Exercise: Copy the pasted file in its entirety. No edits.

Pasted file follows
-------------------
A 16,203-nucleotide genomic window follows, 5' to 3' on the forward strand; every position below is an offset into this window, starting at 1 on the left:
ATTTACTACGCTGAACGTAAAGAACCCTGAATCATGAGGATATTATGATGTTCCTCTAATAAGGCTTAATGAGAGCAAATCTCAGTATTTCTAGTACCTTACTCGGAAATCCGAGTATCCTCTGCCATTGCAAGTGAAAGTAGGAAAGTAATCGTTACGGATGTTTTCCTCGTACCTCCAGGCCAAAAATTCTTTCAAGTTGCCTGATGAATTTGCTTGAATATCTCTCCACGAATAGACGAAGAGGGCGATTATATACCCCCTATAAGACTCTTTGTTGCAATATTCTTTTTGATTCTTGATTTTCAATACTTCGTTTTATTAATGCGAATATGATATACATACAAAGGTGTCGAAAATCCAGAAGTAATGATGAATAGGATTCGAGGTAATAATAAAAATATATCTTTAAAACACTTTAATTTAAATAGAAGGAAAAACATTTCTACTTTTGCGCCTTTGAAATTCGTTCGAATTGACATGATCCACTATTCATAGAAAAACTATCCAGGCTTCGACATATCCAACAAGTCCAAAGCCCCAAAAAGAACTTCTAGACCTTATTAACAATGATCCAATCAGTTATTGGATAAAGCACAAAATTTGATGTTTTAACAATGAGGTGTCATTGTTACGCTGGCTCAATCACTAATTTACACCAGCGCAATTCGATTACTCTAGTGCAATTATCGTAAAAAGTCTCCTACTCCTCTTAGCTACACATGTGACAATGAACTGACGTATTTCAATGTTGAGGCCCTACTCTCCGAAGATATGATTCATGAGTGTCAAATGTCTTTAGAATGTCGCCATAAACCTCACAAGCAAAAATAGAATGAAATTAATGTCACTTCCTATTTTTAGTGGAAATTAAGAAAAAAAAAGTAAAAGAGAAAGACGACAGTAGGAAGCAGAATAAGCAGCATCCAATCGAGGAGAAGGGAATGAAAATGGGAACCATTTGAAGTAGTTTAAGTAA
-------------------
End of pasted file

A 16,203-nucleotide genomic window follows, 5' to 3' on the forward strand; every position below is an offset into this window, starting at 1 on the left:
ATTTACTACGCTGAACGTAAAGAACCCTGAATCATGAGGATATTATGATGTTCCTCTAATAAGGCTTAATGAGAGCAAATCTCAGTATTTCTAGTACCTTACTCGGAAATCCGAGTATCCTCTGCCATTGCAAGTGAAAGTAGGAAAGTAATCGTTACGGATGTTTTCCTCGTACCTCCAGGCCAAAAATTCTTTCAAGTTGCCTGATGAATTTGCTTGAATATCTCTCCACGAATAGACGAAGAGGGCGATTATATACCCCCTATAAGACTCTTTGTTGCAATATTCTTTTTGATTCTTGATTTTCAATACTTCGTTTTATTAATGCGAATATGATATACATACAAAGGTGTCGAAAATCCAGAAGTAATGATGAATAGGATTCGAGGTAATAATAAAAATATATCTTTAAAACACTTTAATTTAAATAGAAGGAAAAACATTTCTACTTTTGCGCCTTTGAAATTCGTTCGAATTGACATGATCCACTATTCATAGAAAAACTATCCAGGCTTCGACATATCCAACAAGTCCAAAGCCCCAAAAAGAACTTCTAGACCTTATTAACAATGATCCAATCAGTTATTGGATAAAGCACAAAATTTGATGTTTTAACAATGAGGTGTCATTGTTACGCTGGCTCAATCACTAATTTACACCAGCGCAATTCGATTACTCTAGTGCAATTATCGTAAAAAGTCTCCTACTCCTCTTAGCTACACATGTGACAATGAACTGACGTATTTCAATGTTGAGGCCCTACTCTCCGAAGATATGATTCATGAGTGTCAAATGTCTTTAGAATGTCGCCATAAACCTCACAAGCAAAAATAGAATGAAATTAATGTCACTTCCTATTTTTAGTGGAAATTAAGAAAAAAAAAGTAAAAGAGAAAGACGACAGTAGGAAGCAGAATAAGCAGCATCCAATCGAGGAGAAGGGAATGAAAATGGGAACCATTTGAAGTAGTTTAAGTAA